As time proceeds (750 s), while the upper phase change front in the enclosure has still a curved shape, the two small counter-rotating vortices alter the melting front in the bottom of the cylinder.

However, when the solid density is more than that of the liquid PCM, the solid core moves downward during the melting process driven by the gravity force (sink effect). This effect is investigated in previous studies [22-27]. But, when there is no significant difference in the density, as in the present case, the solid core does not sink and the liquid is constrained.

The streamlines are symmetrical about the vertical plan of the cylinder (Figure 7).

At time 500 s, two large counter-rotating vortices are formed causing the upward movement of the hot melt. At time 750, for the high heating rate, two additional vortices characterize the flow pattern. Stronger natural convection can be seen for high heating rate. Meanwhile, the flow for the lower heating rate (Figure 8) is dominated by two large vortices. The vortices appear at the bottom of the enclosure only at the final stages of the melting process (1250). At this time heat convection is significant in the middle of the enclosure. Weak convection is however observed in the upper region.

At time 1000 s, the vortices become larger; more PCM is then melted. The upper vortices’ centers are slightly shifted downward towards the bottom.

Figure 8. Melting front (right) and streamlines (left) at different times for h=25 W.m-2.K-1

3.3 Time evolution of liquid fraction

The time variation of the mean liquid fraction is shown in Figure 9. As reported in earlier works [28], typically the liquid/solid fraction (phase change front) evolves with time as square root function [29]. The melting rate is high at the earlier stages of the melting process since the heat exchange surface between the solid PCM and the melted layer is large and the thin PCM liquid layer offers a small thermal resistance. As time advances, the front melting surface diminishes, the amount of melt becomes larger and hence the heat absorbed is used for both melting the solid PCM and heating the upper melt. Consequently, the melting rate slows down.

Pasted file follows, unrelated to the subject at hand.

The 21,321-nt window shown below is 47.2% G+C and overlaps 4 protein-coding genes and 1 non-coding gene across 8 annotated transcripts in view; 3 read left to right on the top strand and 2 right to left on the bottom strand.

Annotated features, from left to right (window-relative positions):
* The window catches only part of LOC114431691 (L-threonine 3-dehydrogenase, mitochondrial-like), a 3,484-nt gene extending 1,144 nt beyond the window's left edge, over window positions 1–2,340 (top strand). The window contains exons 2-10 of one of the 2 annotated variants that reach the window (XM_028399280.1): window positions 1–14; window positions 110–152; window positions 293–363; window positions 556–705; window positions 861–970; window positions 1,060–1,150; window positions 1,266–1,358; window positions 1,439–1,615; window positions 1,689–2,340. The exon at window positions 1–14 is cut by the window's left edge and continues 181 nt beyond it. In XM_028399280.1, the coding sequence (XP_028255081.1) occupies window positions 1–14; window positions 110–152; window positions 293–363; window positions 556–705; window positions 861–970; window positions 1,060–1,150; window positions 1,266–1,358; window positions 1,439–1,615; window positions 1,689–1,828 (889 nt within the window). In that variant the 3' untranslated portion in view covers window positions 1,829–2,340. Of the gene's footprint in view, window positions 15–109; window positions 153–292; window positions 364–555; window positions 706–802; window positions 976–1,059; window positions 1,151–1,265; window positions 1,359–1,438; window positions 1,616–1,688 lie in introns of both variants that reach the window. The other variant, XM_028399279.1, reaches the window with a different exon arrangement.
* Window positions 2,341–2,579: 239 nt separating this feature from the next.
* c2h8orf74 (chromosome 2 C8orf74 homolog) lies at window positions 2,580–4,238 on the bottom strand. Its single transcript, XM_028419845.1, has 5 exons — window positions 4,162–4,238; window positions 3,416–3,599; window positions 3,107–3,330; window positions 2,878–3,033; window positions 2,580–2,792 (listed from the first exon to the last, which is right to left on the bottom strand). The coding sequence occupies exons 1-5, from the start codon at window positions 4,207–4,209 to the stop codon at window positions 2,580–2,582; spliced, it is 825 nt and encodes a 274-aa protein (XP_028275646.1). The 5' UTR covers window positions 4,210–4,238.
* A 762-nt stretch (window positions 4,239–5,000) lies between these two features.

Figure 9. Time evolution of the liquid fraction for h=100W.m-2.K-1

3.4 Time for complete melting

Finally, the total time required for melting of n-eicosane in the cylinder of 4 cm diameter is calculated for different external heating rates. Figure 10 shows the variation of the total melting time with the heat convection coefficient between the cylinder and the working fluid. Coefficient values ranged from 25 to 100 W m-2 K-1corresponding to a wide range of working fluid conditions. For lower values of the convection coefficient, the melting time decreases rapidly with the increasing coefficient values. But, for higher values melting time varies slightly with variation of the convection coefficient. This means that with liquids as working fluid the melting time is not significantly affected by the loading rate while for gaseous working fluids the melting time is strongly affected by the loading rate.

Figure 10. Total melting time vs external heat convection coefficient

4. Conclusions

Melting of n-eicosane in a cylinder has been analyzed numerically. Various heating rates have been considered. The following conclusions have been drawn.

At the earlier stages of the melting process, heat conduction dominates heat transfer. Increase of the molten layer with time causes increasing of thermal resistance but the onset of natural convection enhances heat transfer and therefore melting progress. Nevertheless, after certain time convective currents decrease the melting rate due to the continuous heating of the upper melt. This negative effect on melting rate is stronger at the low heating rate (h=25 W m-2 K-1).

At the later stage of the melting process, heat transfer in the upper melt is mainly done by conduction. Stratified temperatures together with thicker layer increase the thermal resistance in the upper region. The stratification is more pronounced at lower heating rate (h=25 W m-2 K-1). Finally, unlike liquids, for gaseous working fluids the melting time is strongly affected by the loading rate.


This work is supported by the Algerian Ministry of Higher Education and Scientific Research ((DGRSDT-MESRS) under the framework of a project PRFU (A11N01UN030120190003).



Specific heat, J. K−−1


Specific enthalpy,


Convection coefficient, W.m-2.K-1


Thermal conductivity, W.m-1 K-1


Latent heat, J .kg−1


Masse, kg


Source term


Temperature, K


Time, s


Velocity, ms-2


Greek symbols



Dynamic viscosity, Pa.s


Density, kg.m-3


Liquid fraction


Kinematic viscosity, m2 s-1